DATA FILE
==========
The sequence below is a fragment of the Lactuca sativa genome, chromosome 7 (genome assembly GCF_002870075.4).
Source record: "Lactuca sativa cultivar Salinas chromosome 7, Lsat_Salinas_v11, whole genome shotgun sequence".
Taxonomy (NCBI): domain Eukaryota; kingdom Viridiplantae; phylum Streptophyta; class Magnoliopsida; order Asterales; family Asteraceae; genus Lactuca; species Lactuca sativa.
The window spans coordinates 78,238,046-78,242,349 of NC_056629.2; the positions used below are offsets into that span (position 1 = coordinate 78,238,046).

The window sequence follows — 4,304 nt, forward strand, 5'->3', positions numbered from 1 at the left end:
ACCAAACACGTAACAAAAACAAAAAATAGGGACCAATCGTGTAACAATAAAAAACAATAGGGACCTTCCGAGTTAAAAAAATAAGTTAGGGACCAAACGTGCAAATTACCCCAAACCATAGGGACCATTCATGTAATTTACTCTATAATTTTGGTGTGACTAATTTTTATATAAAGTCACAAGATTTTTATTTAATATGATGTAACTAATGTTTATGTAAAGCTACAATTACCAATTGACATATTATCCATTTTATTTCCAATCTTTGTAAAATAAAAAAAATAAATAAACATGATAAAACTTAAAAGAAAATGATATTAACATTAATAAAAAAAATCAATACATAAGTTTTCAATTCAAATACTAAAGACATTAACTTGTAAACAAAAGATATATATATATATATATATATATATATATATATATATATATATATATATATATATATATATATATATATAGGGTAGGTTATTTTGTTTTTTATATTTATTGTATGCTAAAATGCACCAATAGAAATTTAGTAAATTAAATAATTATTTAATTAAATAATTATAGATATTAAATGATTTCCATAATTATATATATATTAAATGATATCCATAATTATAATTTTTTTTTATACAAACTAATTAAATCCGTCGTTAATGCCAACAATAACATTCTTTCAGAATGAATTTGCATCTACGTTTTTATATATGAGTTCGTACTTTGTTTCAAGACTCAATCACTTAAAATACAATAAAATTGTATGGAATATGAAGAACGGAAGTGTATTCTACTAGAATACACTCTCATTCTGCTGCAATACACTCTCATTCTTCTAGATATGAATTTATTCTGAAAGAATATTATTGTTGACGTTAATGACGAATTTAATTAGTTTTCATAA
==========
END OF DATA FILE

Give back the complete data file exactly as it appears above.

The sequence below is a fragment of the Lactuca sativa genome, chromosome 7 (genome assembly GCF_002870075.4).
Source record: "Lactuca sativa cultivar Salinas chromosome 7, Lsat_Salinas_v11, whole genome shotgun sequence".
Taxonomy (NCBI): domain Eukaryota; kingdom Viridiplantae; phylum Streptophyta; class Magnoliopsida; order Asterales; family Asteraceae; genus Lactuca; species Lactuca sativa.
The window spans coordinates 78,238,046-78,242,349 of NC_056629.2; the positions used below are offsets into that span (position 1 = coordinate 78,238,046).

The window sequence follows — 4,304 nt, forward strand, 5'->3', positions numbered from 1 at the left end:
ACCAAACACGTAACAAAAACAAAAAATAGGGACCAATCGTGTAACAATAAAAAACAATAGGGACCTTCCGAGTTAAAAAAATAAGTTAGGGACCAAACGTGCAAATTACCCCAAACCATAGGGACCATTCATGTAATTTACTCTATAATTTTGGTGTGACTAATTTTTATATAAAGTCACAAGATTTTTATTTAATATGATGTAACTAATGTTTATGTAAAGCTACAATTACCAATTGACATATTATCCATTTTATTTCCAATCTTTGTAAAATAAAAAAAATAAATAAACATGATAAAACTTAAAAGAAAATGATATTAACATTAATAAAAAAAATCAATACATAAGTTTTCAATTCAAATACTAAAGACATTAACTTGTAAACAAAAGATATATATATATATATATATATATATATATATATATATATATATATATATATATATATATATATATATATAGGGTAGGTTATTTTGTTTTTTATATTTATTGTATGCTAAAATGCACCAATAGAAATTTAGTAAATTAAATAATTATTTAATTAAATAATTATAGATATTAAATGATTTCCATAATTATATATATATTAAATGATATCCATAATTATAATTTTTTTTTATACAAACTAATTAAATCCGTCGTTAATGCCAACAATAACATTCTTTCAGAATGAATTTGCATCTACGTTTTTATATATGAGTTCGTACTTTGTTTCAAGACTCAATCACTTAAAATACAATAAAATTGTATGGAATATGAAGAACGGAAGTGTATTCTACTAGAATACACTCTCATTCTGCTGCAATACACTCTCATTCTTCTAGATATGAATTTATTCTGAAAGAATATTATTGTTGACGTTAATGACGAATTTAATTAGTTTTCATAA